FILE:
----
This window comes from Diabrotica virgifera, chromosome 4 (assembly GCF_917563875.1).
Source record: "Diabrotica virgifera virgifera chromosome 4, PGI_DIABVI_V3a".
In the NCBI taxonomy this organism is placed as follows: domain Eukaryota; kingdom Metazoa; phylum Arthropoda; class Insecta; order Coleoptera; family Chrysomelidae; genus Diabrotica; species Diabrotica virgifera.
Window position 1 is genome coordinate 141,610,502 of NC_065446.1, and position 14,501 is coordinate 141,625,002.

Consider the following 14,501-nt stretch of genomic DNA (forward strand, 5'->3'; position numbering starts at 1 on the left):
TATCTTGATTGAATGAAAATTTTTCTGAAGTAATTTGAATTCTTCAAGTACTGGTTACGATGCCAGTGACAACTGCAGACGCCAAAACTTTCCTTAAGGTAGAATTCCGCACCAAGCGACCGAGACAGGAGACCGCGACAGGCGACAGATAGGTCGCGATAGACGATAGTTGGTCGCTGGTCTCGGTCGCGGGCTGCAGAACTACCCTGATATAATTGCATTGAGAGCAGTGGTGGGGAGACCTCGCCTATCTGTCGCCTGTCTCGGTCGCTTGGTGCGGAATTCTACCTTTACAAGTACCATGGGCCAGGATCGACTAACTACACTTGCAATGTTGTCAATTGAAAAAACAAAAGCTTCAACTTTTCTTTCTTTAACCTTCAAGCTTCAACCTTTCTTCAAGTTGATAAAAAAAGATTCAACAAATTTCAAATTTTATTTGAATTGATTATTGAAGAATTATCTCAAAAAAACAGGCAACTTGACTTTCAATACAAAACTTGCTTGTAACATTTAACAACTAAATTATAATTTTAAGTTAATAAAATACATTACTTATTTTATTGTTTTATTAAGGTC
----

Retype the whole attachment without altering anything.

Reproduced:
This window comes from Diabrotica virgifera, chromosome 4 (assembly GCF_917563875.1).
Source record: "Diabrotica virgifera virgifera chromosome 4, PGI_DIABVI_V3a".
In the NCBI taxonomy this organism is placed as follows: domain Eukaryota; kingdom Metazoa; phylum Arthropoda; class Insecta; order Coleoptera; family Chrysomelidae; genus Diabrotica; species Diabrotica virgifera.
Window position 1 is genome coordinate 141,610,502 of NC_065446.1, and position 14,501 is coordinate 141,625,002.

Consider the following 14,501-nt stretch of genomic DNA (forward strand, 5'->3'; position numbering starts at 1 on the left):
TATCTTGATTGAATGAAAATTTTTCTGAAGTAATTTGAATTCTTCAAGTACTGGTTACGATGCCAGTGACAACTGCAGACGCCAAAACTTTCCTTAAGGTAGAATTCCGCACCAAGCGACCGAGACAGGAGACCGCGACAGGCGACAGATAGGTCGCGATAGACGATAGTTGGTCGCTGGTCTCGGTCGCGGGCTGCAGAACTACCCTGATATAATTGCATTGAGAGCAGTGGTGGGGAGACCTCGCCTATCTGTCGCCTGTCTCGGTCGCTTGGTGCGGAATTCTACCTTTACAAGTACCATGGGCCAGGATCGACTAACTACACTTGCAATGTTGTCAATTGAAAAAACAAAAGCTTCAACTTTTCTTTCTTTAACCTTCAAGCTTCAACCTTTCTTCAAGTTGATAAAAAAAGATTCAACAAATTTCAAATTTTATTTGAATTGATTATTGAAGAATTATCTCAAAAAAACAGGCAACTTGACTTTCAATACAAAACTTGCTTGTAACATTTAACAACTAAATTATAATTTTAAGTTAATAAAATACATTACTTATTTTATTGTTTTATTAAGGTC